Regular Expression Ending with a certain character should avoid multiple occurrence of that character before

I have a data which looks something like this

<workorder id = "124"
       issue = "broken hood"
       level = "minor"
       comment = " This will be some random text <imp>random text<imp>
         <role>Important<role> So this is goingto be fixed!"
>
</workorder> Some more random text

I need to capture everything from the starting ‘<workorder’ till the ending ‘>’ tag. The problem is, my regular expression stops when it comes at the second imp tag’s ‘>’ closing brace. See the figure for more details.

enter image description here

I am using regex101 website to test my regular expression, and the settings are Python, with the flags (global, single line and multiline). Single line essentially means that the . operator will match end of line too.

Here is my regular expression

 *(<workorder.*?>$)(.?)

There is a space before the first asterisk. Is there a way to capture everything until the ‘>’ before the ?

The data set may also look like this too : Here the ‘>’ is beside the ” character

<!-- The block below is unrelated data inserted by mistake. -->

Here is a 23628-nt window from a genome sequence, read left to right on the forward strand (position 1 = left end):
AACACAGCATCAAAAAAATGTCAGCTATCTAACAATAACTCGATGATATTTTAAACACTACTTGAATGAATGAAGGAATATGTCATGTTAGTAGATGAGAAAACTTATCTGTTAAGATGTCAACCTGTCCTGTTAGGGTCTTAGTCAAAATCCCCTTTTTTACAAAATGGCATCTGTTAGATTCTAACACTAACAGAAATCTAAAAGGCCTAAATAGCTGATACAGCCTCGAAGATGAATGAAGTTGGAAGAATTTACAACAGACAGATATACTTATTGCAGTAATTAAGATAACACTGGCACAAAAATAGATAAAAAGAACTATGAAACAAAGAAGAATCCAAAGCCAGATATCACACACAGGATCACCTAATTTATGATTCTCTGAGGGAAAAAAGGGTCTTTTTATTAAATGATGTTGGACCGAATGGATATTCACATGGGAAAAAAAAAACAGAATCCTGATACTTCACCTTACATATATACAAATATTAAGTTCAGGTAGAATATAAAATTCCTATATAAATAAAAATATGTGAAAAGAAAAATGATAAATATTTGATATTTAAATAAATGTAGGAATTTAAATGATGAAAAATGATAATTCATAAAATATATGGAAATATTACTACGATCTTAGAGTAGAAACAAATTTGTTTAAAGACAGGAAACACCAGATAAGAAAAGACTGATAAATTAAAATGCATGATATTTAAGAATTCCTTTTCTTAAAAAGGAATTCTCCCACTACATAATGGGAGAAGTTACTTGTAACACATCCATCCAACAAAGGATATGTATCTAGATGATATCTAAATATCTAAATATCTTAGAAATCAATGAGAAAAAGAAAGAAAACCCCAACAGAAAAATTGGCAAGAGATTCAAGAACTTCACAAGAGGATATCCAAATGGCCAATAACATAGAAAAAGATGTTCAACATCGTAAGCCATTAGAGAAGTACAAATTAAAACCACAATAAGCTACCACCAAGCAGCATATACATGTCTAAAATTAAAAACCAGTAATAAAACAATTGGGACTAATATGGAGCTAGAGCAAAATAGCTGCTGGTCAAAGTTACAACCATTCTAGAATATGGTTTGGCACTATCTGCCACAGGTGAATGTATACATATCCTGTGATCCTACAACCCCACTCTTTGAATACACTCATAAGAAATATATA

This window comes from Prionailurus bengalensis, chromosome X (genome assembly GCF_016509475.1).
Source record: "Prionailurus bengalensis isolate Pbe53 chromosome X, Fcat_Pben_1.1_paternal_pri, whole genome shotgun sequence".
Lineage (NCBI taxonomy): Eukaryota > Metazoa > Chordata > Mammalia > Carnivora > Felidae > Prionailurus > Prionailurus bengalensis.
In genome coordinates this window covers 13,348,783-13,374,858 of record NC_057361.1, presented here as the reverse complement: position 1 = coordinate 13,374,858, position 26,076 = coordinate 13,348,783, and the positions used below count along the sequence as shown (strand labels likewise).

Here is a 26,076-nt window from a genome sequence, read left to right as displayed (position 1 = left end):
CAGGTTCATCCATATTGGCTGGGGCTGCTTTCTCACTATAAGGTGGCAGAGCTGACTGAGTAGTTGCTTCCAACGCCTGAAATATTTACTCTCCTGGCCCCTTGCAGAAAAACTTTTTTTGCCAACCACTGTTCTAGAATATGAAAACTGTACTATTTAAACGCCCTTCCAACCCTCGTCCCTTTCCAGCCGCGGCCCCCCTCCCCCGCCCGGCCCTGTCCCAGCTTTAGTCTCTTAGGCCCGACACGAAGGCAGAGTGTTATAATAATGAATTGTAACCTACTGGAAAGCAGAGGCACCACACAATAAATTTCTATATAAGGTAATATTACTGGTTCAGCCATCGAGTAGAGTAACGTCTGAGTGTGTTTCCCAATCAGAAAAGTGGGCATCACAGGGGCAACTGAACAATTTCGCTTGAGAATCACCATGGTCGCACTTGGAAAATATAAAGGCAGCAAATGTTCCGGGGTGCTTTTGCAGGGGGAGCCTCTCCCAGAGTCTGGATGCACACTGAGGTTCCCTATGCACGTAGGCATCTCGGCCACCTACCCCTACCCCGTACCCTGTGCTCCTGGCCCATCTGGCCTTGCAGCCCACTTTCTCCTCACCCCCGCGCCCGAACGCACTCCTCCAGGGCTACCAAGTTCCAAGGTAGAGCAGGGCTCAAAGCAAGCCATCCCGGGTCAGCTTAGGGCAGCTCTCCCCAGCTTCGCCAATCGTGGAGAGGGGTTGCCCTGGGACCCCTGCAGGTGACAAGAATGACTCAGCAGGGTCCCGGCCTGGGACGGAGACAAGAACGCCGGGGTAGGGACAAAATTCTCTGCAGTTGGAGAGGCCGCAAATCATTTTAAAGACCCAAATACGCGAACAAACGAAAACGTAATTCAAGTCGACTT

<workorder id = "124"
       issue = "broken hood"
       level = "minor"
       comment = " This will be some random text <imp>random text<imp>
         <role>Important<role> So this is goingto be fixed!">
</workorder> Some more random text

or like this Here the ‘>’ is beside the / character

<workorder id = "124"
       issue = "broken hood"
       level = "minor"
       comment = " This will be some random text <imp>random text<imp>
         <role>Important<role> So this is going to be fixed!"/> 
Some more random text

or like this Here the ‘>’ is beside the / character but in next line

<workorder id = "124"
       issue = "broken hood"
       level = "minor"
       comment = " This will be some random text <imp>random text<imp>
         <role>Important<role> So this is going to be fixed!"
/> 
Some more random text

Answer

Maybe you can find an XML/HTML parser for that. If you want regex, you can try this:

(<workorder[sS]*?(?:</workorder>|/>))

Demo here.

Where

  • Outer (...) – Capture the result
  • <workorder – Match the starting string
  • [sS]*? – Match any characters in a non-greedy way so that you won’t be spanning multiple workorder groups.
  • (?:</workorder>|/>) – Match the ending string whether it is </workorder> or />.